Ryan grew up doing a bit of fishing. But it was his strong interest in biology while in school that got him thinking. “I thought the idea of aquiculture sounded cool,” he said.

For the rest of the morning, Ryan took a quick trip across the road to stocking ponds used for raising walleyes. The hatchery has 10 ponds of varying size.

“The smallest is around three-quarters an acre,” Ryan said. The largest pond isn’t quite an acre and a quarter in size.

Before walleye fry, the juvenile fish, are moved into the ponds, fertilizer is laid down. It helps the phytoplankton — the walleye’s food source — grow, Ryan said.

Barley straw is also used to keep algae under control, Ryan added, although how it works is little understood. Perhaps the decaying straw releases chemicals that inhibit the algae growth, according to the New Jersey Agricultural Experiment Station at Rutgers University. Other theories suggest the decaying straw feeds microbes or algae predators.

The walleye, which are brought into the ponds in the early summer, spend around 50 days in the ponds, Ryan said. They are then collected and released at 1 1/2 to 2 inches.

On average, 335,000 fry are placed into the stocking ponds. Two months later, about 150,000 are released.

Changing environment
Fish help maintain the water body’s ecosystem, a critical part of the life cycle. They might eat the phytoplankton, or smaller plants, or smaller fish. Lose them and the entire pond or river suffers.

But the fish can suffer, too. In recent years, harmful algae blooms have began popping up across the state in many local lakes and ponds.

In fresh water, a harmful algal bloom is most commonly caused by phytoplankton, according to the Centers for Disease Control and Prevention. The blooms can produce toxins that cause illness in people, pets, livestock and wildlife.

The blooms use oxygen and block sunlight that other marine organisms need, according to the National Capital Poison Center. Some of them also produce toxins that can harm or even kill fish.

Still, Ryan didn’t know of any new practices being done at the hatcheries to help fish deal with the blooms.

“It’d be impressive to modify the genes,” said Neil Ringler, a professor of fish ecology and aquatic biology at the SUNY College of Environmental Science and Forestry.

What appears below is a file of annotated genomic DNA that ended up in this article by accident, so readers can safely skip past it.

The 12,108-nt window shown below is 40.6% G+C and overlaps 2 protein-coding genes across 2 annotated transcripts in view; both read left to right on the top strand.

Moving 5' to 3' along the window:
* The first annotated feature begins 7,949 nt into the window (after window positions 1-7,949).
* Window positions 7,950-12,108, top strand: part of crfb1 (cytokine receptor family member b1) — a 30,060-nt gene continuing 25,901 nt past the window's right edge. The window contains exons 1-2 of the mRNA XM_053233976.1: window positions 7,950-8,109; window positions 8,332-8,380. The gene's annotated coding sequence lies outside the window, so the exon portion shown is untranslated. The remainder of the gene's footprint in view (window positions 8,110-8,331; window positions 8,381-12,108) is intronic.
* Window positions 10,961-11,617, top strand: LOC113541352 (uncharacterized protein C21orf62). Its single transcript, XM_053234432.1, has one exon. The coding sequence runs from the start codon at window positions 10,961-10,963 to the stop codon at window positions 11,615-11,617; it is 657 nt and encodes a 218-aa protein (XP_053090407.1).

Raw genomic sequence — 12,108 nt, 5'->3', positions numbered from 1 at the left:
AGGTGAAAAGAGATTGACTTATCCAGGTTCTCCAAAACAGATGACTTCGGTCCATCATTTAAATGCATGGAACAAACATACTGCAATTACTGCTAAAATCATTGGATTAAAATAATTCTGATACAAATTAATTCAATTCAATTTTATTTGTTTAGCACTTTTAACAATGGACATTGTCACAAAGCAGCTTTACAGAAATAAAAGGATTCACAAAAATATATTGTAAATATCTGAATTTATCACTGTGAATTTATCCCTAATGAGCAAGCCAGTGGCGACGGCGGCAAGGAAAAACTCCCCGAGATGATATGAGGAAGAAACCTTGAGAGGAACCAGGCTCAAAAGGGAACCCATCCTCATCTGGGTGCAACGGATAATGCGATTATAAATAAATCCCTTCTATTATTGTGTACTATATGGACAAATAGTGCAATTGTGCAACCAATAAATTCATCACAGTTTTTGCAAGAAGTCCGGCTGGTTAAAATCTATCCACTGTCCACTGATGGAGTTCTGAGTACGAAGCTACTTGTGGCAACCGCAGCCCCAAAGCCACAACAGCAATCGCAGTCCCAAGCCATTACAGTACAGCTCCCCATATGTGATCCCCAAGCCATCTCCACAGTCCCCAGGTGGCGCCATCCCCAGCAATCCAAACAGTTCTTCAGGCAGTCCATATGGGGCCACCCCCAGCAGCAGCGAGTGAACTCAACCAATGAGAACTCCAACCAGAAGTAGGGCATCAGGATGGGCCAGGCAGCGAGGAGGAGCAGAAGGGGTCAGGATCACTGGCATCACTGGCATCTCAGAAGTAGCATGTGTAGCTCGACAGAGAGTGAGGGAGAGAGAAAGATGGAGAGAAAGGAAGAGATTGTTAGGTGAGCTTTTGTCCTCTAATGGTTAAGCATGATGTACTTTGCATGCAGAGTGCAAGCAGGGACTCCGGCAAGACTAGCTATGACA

However, Ringler also hadn’t heard of any. “But it doesn’t mean it’s not happening,” he said.

The ones that don’t get away
The South Otselic hatchery is the only one of New York’s 12 hatcheries to raise a trophy fish capable of growing up to 4 feet long and weighing more than 30 pounds — tiger muskie.

Ryan said the quota for raising tiger muskie varies each year. It could be as high as 90,000 fish, distributed across the state. Lake Como in Cayuga County; Otisco Lake in Onondaga County; and Long Pond near Smithville Flats are the closest places to Cortland the fish are stocked.

As of Aug. 24, 2018, the state record for tiger muskie is 35 pounds, 8 ounces and measuring 50 inches long. It was caught in the Tiougnioga River in Broome County, according to the DEC.

At the South Otselic hatchery, Ryan stood next to a bulletin board plastered with photos of anglers holding tiger muskies. Any of the few dozen fish could have been raised at the hatchery.

This year, the DEC will get all its juvenile tiger muskie from partners in Pennsylvania, said Jim Daley, superintendent of fish culture for the DEC and who also oversees all 12 of the state’s hatcheries. “They’re an important game fish,” Daley added. “They’re very popular.”

Return on investment
Besides raising the fish for sport, Daley said there is an environmental and economic gain for the hatcheries.

Raising the fish is two-fold, he added. First they provide recreational opportunities. Second, the raised fish help restore native populations.

The DEC is in the middle of its stocking season. Through May, nearly 2.3 million trout will be stocked across the state, other species as well, Daley said.

That stocking will generate $1.8 billion a year in economic activity, the governor’s office reports. Yet Daley said the hatchery budget is around $16 million a year. For every dollar spent on the hatcheries, $110 is generated.

“It shows what our return on investment is,” Daley said.